KPU ePortfolio Case Studies

Tutor Training

Purpose/Learning Goals

Consider Portfolio Thinking

"Who looks outside, dreams; who looka inside, awakes."
- Carl Jung, Swiss psychiatrist

What is Folio Thinking?

Folio thinking is characterized by a personal awareness of one's own contribution, value, and responsibility. It requires individualized thinking, context-creating communication infrastructure and may use technology-based knowledge management. In other words, you may be posting your thoughts online. You will be undertaking a reflective practice of creating a personal portfolio for the purpose of creating coherence and making meaning. This will draw on:

  • Experiential processes
  • Reflective thinking
  • Analytical thinking
  • Thinking about your thinking

Why is it Important to Create a Portfolio?

In today's education system there is a strong move to assess student learning by having them develop portfolios that showcase their understanding and development. In BC, this is now a part of the high school curriculum and many other programs and content areas have and are implementing them to enhance and expand the depth of education and understanding. What is somewhat surprising is that there has been little done to support and encourage those who tutor to do the same thing for themselves.

What is a Tutoring Portfolio?

Tutoring Portfolio: A comprehensive record of activities and accomplishments, created by tutors, and can include:

  • Qualitative assembling of evidence of good tutoring, facilitations, and other activities.
  • Documents the content and quality of these activities.
  • Descriptions, through documentation over an an extended period of time, of the full range of abilities as a tutor.

A Tutoring Portfolio is intended to present tutoring achievements and major strengths in the areas of:

  • self-assessment
  • interpretation by others

A Tutoring Portfolio is a story about tutors and who they are as a tutor and a learner. They may include some or all of the following:

  • Examples of what tutors have learned about tutoring others,
  • What tutors do as a learning leader in their preparation and tutoring,
  • Their private and public scholarship of tutoring,
  • A description of their journey as a tutor,
  • Connected with a reflective narrative of their growth, values, future vision, and plans.

Portfolios may go well beyond this list and are a way to show a tutor's capacity and to showcase their focus on learning for themselves and others.

Each semester, the level three peer tutors consolidate their Personal Tutoring Portfolio and post to Mahara.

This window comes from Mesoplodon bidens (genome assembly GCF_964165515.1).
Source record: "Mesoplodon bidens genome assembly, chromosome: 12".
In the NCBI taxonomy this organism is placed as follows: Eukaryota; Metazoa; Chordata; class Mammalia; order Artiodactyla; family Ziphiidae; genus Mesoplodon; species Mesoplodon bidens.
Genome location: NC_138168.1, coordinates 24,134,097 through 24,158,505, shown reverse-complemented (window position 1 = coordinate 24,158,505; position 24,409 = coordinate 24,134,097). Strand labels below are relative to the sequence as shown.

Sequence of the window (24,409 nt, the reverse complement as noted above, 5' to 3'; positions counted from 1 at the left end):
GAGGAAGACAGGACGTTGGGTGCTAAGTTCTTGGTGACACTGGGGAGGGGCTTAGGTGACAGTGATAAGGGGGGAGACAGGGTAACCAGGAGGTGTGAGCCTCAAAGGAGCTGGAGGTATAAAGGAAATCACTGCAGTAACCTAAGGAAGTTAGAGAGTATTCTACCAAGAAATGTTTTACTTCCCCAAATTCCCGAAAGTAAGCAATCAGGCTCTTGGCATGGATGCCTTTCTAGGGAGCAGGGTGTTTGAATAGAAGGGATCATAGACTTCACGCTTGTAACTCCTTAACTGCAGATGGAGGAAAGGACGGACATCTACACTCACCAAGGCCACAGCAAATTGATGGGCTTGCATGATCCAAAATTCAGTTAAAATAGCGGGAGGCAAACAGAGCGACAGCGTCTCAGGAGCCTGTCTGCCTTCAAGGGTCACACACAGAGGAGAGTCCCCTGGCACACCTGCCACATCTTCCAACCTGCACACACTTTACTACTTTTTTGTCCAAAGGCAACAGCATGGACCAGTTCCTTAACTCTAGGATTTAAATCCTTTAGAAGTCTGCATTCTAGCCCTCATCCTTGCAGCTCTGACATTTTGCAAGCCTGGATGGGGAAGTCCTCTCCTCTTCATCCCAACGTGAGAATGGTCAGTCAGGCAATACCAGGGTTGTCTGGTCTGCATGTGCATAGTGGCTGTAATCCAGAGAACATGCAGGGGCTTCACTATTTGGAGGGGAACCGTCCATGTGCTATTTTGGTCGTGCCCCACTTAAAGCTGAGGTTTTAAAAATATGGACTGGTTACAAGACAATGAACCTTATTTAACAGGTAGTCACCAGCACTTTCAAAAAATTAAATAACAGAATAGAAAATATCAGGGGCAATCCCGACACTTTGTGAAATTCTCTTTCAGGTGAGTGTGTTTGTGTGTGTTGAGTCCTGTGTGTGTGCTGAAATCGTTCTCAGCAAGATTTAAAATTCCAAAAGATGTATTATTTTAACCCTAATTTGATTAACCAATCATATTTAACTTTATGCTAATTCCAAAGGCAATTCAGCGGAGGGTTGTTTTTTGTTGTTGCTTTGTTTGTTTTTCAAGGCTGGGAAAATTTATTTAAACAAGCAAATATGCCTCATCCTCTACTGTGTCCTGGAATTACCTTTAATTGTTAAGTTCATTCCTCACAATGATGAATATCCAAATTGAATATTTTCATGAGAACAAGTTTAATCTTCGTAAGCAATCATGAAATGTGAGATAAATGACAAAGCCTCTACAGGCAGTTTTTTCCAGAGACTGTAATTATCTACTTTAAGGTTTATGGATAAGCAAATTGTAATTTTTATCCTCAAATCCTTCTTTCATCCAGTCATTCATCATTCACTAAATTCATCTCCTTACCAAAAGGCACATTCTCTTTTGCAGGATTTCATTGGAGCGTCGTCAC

Identify Information for Inclusion in a Tutoring Portfolio

Whether tutors are new to tutoring or have years of experience, it is always a good time to begin to develop a portfolio. The product and effect will grow over time and provide long lasting rewards.

Any artifact that can be captured may lend itself to being part of a portfolio. Text, graphics, video, audio, photos, and animations are all candidates for inclusion and each of these categories have many sub genres. Tutors can start by identifying what they have in their "Experience Trunk" - all of those items that they have created or worked with during their time as a tutor - all evidence that may be used as part of their portfolio.

However, they probably will not want to use everything that they collect. To support the tutors with this task, tutor trainers guide the tutors through the following steps:

  1. Ask yourself, "For what purpose am I creating this object?"
  2. identify the audience that you intend to reach. Contemplation and anlysis of these two elements will allow you to filter your information and plan an approach that will focus your evidence to heighten impact.
  3. Think about the things that you have created in your time tutoring. This will include session plans, learning tasks, reflective journal entries, handouts to help your tutees, feedback that you have received, your response to feedback, and anything else that you have done as a tutor.
  4. Look for the artifacts that you already have or might be in the process of creating.

Lessons Learned

Share with Others

Tutors start to create a portfolio that only they see. This gives them the benefits of reflective practice and the positive effects on their learners of any mindful acts that arise from contemplation of personal tutoring practices. Over time, the sharing of their tutoring perspectives and philosophy invites feedback and makes for rich and thoughtful conversations with peers.

There is a growing body of research on the benefits of Learning Communities where such conversations spark deeper connections and tutoring portfolios can both inspire and record these interactions.


Future Plans

Next Steps

The next steps for our Tutoring Portfolios is to expand on existing activities currently included in our KPU Peer Tutor Training Workbook - Level Three. These include:

  1. Tutor Evidence Activity
  2. Develop a Personal Tutoring Philosophy

The Tutor Evidence activitiy currently asks tutors to reflect on evidence for the following items:

  • Tutoring products
  • Current and recent tutoring responsibilities and practices
  • Professional development to improve tutoring
  • Steps taken to evaluate your own tutoring
  • Comments from other tutors
  • Scholarship of tutoring and learning (publication)
  • Outside activities that support tutoring and learning
  • Other artifact or sources of information about your tutoring

The Develop a Personal Tutoring Philosophy activity currently asks tutors to draft a statement of tutoring and learning by asking the following questions:

  • Actions: What do I do that encourages, enables, and/or empowers learning for myself and/or others?
  • Intentions: What do I intend my tutoring to do for myself and/or others?
  • Beliefs: What do I believe is important about tutoring and learning?



Portfolio Examples

Stay tuned...